Well, saddle stitching is one of the many options we offer for magazines, documents, brochures or other booklets and if your publication is 48 pages or less, it could be perfect for you. Of course, our team can help you decide what’s best, but here are a few pointers to help you decide if saddle stitched is the way to go!
What are saddle stitched booklets?
Saddle stitching refers to a method in which sheets of paper are stacked together and stapled through the centre fold line. The staples go through the crease from the outside and close between the centremost pages of the booklet. If you’ve more than 24 printed pages, we’ll square off the spine to stop your document from springing open.
Why choose saddle stitched?
Saddle stitched is a very cost effective way to bind your publication and can be used for very short production runs. This along with the short turnaround time makes digital printing and saddle stitching perfect partners in print! You can choose from a great range of sizes, paper styles and weights. You might want your cover heavier than the internal pages, or maybe you prefer it to be exactly the same weight (self-covering). This spreads open fully, so your design and images can cover two pages, and with the sharp, vibrant colours achievable through digital printing, your images and graphics will really jump out. Also, saddle stitched booklets or brochures are light and fold flat, making them great for mailing and stacking.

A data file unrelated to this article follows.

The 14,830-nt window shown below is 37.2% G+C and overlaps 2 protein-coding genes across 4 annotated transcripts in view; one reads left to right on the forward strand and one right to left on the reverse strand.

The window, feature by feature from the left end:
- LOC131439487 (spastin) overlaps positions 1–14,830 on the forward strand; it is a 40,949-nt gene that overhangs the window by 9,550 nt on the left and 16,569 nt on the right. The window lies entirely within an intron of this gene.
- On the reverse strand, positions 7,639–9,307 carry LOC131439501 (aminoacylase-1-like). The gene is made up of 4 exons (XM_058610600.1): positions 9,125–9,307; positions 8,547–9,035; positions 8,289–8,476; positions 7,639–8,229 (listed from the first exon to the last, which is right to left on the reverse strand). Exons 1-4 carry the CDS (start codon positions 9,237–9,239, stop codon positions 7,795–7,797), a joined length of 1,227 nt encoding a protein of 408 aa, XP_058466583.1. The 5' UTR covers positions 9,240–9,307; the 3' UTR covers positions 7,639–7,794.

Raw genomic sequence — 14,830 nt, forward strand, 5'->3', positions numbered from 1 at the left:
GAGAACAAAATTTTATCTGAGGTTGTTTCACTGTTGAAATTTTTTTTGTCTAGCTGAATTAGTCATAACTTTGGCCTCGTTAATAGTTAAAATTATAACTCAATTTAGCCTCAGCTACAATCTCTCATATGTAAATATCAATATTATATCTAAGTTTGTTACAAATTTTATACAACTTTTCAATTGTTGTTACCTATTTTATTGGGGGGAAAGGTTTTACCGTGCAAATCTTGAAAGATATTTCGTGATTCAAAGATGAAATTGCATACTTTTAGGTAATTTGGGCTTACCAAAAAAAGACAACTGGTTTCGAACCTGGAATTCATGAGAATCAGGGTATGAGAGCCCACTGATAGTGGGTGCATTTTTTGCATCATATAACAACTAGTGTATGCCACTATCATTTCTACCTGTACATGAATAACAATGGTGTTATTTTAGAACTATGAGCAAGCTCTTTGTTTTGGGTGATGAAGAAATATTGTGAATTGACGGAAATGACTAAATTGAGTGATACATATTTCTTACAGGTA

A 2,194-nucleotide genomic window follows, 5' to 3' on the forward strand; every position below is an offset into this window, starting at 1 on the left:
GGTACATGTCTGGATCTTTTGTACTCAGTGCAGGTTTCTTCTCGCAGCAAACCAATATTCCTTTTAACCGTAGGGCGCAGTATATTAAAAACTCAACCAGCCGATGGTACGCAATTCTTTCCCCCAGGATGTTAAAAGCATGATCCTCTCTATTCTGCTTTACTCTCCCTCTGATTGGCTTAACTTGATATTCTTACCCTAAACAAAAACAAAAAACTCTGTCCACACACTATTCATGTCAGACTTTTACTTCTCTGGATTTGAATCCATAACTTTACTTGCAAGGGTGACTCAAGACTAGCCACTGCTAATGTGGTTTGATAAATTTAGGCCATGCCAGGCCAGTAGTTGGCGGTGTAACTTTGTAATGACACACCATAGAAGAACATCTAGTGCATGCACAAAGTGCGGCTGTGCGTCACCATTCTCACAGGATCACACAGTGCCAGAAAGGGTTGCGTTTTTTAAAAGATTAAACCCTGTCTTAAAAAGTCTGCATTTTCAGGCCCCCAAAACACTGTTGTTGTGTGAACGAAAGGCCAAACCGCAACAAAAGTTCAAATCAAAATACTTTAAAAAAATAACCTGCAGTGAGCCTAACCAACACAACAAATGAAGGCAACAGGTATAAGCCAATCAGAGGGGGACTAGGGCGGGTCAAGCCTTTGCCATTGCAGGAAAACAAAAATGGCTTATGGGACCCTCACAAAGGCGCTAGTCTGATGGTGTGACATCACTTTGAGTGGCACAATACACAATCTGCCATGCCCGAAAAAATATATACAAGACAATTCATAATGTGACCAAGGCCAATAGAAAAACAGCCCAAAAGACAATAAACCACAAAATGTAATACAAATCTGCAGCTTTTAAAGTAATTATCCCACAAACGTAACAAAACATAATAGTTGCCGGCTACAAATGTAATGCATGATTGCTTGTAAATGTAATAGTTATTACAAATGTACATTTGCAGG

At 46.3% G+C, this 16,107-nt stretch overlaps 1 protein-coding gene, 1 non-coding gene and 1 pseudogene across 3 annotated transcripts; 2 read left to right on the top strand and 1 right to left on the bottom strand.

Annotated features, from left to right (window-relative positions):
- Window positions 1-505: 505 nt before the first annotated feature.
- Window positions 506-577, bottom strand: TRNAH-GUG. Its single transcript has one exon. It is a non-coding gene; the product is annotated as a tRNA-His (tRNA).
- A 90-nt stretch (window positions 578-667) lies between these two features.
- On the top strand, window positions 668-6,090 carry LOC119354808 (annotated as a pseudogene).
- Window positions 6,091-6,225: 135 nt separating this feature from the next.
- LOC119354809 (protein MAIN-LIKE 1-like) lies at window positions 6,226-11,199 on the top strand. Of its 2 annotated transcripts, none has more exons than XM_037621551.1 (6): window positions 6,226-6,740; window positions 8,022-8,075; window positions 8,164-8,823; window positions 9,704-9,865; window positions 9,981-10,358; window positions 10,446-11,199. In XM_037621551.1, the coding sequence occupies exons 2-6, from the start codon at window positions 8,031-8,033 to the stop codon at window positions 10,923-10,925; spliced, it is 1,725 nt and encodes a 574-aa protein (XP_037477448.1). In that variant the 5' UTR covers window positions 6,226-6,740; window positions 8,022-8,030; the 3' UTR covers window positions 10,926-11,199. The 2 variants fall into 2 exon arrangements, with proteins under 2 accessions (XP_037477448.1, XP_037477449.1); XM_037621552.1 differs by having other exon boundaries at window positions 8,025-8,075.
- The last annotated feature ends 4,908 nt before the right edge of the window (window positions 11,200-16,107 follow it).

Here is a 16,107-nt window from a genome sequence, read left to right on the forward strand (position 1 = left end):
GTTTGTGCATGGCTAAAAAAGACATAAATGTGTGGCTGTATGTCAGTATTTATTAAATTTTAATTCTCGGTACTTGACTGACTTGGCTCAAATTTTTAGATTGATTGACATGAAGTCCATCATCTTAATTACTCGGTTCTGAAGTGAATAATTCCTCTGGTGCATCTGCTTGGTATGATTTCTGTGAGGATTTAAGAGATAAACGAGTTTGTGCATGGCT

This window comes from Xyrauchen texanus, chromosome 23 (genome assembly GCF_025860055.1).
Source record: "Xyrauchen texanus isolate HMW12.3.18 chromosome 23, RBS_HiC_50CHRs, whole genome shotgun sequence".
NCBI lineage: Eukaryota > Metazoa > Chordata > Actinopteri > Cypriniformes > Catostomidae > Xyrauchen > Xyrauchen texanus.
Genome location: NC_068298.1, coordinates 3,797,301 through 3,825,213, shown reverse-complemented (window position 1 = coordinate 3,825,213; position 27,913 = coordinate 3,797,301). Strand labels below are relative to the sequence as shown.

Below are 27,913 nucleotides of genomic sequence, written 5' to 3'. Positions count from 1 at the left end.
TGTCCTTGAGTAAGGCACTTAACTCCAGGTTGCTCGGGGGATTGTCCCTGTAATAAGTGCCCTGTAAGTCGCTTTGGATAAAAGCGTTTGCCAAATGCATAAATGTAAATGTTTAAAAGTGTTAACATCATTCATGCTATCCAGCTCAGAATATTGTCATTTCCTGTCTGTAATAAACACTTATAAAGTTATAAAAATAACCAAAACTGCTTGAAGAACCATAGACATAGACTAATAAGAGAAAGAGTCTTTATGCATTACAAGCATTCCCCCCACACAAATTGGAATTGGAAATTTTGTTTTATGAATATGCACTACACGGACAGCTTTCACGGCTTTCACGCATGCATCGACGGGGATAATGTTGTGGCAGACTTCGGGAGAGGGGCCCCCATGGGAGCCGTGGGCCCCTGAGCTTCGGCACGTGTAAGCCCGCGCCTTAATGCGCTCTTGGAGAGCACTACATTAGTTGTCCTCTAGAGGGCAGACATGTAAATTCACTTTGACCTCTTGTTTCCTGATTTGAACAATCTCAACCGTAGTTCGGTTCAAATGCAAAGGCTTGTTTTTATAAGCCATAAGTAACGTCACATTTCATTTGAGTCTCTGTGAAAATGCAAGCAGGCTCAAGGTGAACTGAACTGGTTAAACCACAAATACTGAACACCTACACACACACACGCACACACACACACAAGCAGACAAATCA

A few hints and tips.
Saddle stitched documents, brochures and booklets can be produced quickly and are great value for money, but if you’re going for a saddle stitched booklet, do keep your publication to a maximum of 48 printed pages so that it will fold neatly. Your centre spread will be one sheet with just a fold in the middle, so it’s great for large images or graphics which can print continuously across the whole spread.
No other form of binding gives you this. For text, leave a reasonable margin on the inside of the page where they meet. Also leave a margin on the outside of the page so that text isn’t too close to the edge when trimmed.